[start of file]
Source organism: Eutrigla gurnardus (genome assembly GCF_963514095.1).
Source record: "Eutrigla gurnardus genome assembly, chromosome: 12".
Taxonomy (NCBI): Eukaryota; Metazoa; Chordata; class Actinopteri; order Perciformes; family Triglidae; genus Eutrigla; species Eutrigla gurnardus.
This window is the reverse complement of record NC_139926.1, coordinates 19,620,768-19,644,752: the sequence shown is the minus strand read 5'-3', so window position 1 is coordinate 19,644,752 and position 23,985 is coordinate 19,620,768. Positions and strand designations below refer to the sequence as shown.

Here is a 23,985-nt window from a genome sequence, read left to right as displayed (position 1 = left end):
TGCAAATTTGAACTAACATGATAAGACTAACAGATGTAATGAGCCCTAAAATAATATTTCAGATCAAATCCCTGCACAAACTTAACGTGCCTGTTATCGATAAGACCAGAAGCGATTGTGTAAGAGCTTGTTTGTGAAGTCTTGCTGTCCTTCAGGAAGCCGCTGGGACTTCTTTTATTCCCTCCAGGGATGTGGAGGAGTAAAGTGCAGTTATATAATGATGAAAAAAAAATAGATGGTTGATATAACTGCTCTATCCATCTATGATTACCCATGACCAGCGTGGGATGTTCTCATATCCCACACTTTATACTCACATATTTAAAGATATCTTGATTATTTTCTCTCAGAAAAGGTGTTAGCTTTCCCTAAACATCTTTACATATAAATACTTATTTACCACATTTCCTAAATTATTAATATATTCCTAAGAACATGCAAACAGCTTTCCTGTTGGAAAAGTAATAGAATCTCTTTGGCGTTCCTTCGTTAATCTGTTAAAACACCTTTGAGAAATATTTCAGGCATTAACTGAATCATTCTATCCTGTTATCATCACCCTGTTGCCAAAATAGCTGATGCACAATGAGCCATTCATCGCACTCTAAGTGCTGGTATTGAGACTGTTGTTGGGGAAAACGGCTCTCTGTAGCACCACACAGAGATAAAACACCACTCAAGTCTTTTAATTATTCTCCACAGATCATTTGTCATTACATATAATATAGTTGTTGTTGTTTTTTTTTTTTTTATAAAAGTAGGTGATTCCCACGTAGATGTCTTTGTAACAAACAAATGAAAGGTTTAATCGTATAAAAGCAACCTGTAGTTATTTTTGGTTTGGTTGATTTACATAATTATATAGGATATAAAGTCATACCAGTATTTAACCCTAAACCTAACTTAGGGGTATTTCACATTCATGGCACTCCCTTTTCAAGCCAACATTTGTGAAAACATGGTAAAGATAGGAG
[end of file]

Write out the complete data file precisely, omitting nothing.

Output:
Source organism: Eutrigla gurnardus (genome assembly GCF_963514095.1).
Source record: "Eutrigla gurnardus genome assembly, chromosome: 12".
Taxonomy (NCBI): Eukaryota; Metazoa; Chordata; class Actinopteri; order Perciformes; family Triglidae; genus Eutrigla; species Eutrigla gurnardus.
This window is the reverse complement of record NC_139926.1, coordinates 19,620,768-19,644,752: the sequence shown is the minus strand read 5'-3', so window position 1 is coordinate 19,644,752 and position 23,985 is coordinate 19,620,768. Positions and strand designations below refer to the sequence as shown.

Here is a 23,985-nt window from a genome sequence, read left to right as displayed (position 1 = left end):
TGCAAATTTGAACTAACATGATAAGACTAACAGATGTAATGAGCCCTAAAATAATATTTCAGATCAAATCCCTGCACAAACTTAACGTGCCTGTTATCGATAAGACCAGAAGCGATTGTGTAAGAGCTTGTTTGTGAAGTCTTGCTGTCCTTCAGGAAGCCGCTGGGACTTCTTTTATTCCCTCCAGGGATGTGGAGGAGTAAAGTGCAGTTATATAATGATGAAAAAAAAATAGATGGTTGATATAACTGCTCTATCCATCTATGATTACCCATGACCAGCGTGGGATGTTCTCATATCCCACACTTTATACTCACATATTTAAAGATATCTTGATTATTTTCTCTCAGAAAAGGTGTTAGCTTTCCCTAAACATCTTTACATATAAATACTTATTTACCACATTTCCTAAATTATTAATATATTCCTAAGAACATGCAAACAGCTTTCCTGTTGGAAAAGTAATAGAATCTCTTTGGCGTTCCTTCGTTAATCTGTTAAAACACCTTTGAGAAATATTTCAGGCATTAACTGAATCATTCTATCCTGTTATCATCACCCTGTTGCCAAAATAGCTGATGCACAATGAGCCATTCATCGCACTCTAAGTGCTGGTATTGAGACTGTTGTTGGGGAAAACGGCTCTCTGTAGCACCACACAGAGATAAAACACCACTCAAGTCTTTTAATTATTCTCCACAGATCATTTGTCATTACATATAATATAGTTGTTGTTGTTTTTTTTTTTTTTATAAAAGTAGGTGATTCCCACGTAGATGTCTTTGTAACAAACAAATGAAAGGTTTAATCGTATAAAAGCAACCTGTAGTTATTTTTGGTTTGGTTGATTTACATAATTATATAGGATATAAAGTCATACCAGTATTTAACCCTAAACCTAACTTAGGGGTATTTCACATTCATGGCACTCCCTTTTCAAGCCAACATTTGTGAAAACATGGTAAAGATAGGAG